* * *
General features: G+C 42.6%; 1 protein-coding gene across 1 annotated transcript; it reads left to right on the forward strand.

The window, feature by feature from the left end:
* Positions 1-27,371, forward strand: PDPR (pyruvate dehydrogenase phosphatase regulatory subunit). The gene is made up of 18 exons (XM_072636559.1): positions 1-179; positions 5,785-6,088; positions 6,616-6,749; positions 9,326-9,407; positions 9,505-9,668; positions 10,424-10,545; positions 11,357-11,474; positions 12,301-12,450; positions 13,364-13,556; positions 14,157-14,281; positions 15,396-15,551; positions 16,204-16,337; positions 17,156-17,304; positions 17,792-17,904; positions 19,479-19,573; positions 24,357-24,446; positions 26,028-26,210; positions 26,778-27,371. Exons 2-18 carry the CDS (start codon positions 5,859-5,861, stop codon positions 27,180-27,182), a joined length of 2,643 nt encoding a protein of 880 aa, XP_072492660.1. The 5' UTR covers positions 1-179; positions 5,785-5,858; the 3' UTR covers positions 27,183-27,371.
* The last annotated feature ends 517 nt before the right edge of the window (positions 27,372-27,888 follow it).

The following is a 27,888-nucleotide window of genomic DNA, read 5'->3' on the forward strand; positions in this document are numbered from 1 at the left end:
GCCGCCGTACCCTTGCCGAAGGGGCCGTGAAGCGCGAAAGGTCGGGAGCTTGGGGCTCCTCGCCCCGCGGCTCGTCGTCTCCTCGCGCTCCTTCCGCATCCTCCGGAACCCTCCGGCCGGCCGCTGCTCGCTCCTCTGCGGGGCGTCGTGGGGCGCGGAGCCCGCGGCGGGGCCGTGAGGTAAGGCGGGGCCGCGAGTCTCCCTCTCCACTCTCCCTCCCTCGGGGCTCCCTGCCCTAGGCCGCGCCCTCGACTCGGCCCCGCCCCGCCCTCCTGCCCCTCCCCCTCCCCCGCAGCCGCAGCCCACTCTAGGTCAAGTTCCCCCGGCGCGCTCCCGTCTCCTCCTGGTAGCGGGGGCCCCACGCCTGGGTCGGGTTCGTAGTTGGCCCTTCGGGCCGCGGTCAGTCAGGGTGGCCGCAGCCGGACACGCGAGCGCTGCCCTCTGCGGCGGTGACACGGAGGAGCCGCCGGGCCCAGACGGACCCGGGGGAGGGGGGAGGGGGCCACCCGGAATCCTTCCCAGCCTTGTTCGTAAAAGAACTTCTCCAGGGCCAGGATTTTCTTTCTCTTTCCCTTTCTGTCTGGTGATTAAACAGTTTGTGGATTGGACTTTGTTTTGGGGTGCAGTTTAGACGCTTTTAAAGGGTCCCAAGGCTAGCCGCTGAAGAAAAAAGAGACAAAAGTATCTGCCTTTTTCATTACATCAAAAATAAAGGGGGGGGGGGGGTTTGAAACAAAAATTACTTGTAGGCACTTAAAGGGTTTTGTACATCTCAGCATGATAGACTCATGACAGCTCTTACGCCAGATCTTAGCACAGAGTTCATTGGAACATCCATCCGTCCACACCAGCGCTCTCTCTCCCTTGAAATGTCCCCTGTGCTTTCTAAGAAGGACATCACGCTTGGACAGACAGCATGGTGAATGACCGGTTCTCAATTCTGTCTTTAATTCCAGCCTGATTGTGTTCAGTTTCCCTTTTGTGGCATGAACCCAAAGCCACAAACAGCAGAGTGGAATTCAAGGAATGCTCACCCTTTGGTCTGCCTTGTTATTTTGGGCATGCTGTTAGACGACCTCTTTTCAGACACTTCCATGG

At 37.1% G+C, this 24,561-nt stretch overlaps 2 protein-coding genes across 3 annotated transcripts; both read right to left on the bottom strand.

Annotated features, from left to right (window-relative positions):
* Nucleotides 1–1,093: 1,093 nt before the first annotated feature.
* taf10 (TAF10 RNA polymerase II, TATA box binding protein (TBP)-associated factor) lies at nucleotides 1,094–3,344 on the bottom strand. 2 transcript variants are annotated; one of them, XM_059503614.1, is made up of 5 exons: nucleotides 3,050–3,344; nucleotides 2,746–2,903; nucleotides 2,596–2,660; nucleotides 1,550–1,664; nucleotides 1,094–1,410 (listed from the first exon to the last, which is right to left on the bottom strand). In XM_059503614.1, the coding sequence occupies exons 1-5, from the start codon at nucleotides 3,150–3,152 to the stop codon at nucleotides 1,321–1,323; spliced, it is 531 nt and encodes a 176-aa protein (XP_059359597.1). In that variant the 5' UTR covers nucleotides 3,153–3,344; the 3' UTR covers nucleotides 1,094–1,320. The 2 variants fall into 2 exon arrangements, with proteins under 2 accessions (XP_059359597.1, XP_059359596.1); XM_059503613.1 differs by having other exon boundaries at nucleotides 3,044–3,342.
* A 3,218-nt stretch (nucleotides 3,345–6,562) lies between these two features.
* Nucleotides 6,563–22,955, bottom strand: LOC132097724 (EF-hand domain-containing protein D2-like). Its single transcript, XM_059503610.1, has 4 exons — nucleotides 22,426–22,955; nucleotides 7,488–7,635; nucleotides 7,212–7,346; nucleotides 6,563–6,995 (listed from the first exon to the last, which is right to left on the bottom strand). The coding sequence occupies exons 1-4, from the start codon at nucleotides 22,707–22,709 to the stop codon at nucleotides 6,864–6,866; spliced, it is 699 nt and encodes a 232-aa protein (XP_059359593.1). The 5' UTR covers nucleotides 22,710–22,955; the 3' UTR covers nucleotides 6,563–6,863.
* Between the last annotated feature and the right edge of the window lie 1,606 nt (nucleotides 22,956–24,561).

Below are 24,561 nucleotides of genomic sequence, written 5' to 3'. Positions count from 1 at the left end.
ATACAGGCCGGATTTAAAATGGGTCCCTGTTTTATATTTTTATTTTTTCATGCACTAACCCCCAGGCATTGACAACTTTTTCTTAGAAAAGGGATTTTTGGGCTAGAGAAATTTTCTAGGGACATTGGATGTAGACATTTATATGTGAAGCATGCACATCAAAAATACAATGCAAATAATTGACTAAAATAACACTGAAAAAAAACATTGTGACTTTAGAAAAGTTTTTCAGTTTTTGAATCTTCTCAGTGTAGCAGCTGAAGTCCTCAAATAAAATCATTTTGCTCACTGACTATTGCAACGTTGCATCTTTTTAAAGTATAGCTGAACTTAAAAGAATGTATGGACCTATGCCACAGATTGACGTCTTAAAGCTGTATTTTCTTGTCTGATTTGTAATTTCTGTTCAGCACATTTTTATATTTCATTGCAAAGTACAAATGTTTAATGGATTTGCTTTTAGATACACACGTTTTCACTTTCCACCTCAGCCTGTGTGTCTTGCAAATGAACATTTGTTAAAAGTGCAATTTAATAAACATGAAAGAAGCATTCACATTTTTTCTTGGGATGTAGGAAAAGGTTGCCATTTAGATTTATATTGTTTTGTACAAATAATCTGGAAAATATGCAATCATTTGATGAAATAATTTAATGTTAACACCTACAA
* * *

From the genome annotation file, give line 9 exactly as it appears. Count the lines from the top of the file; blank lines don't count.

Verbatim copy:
* Nucleotides 1–1,093: 1,093 nt before the first annotated feature.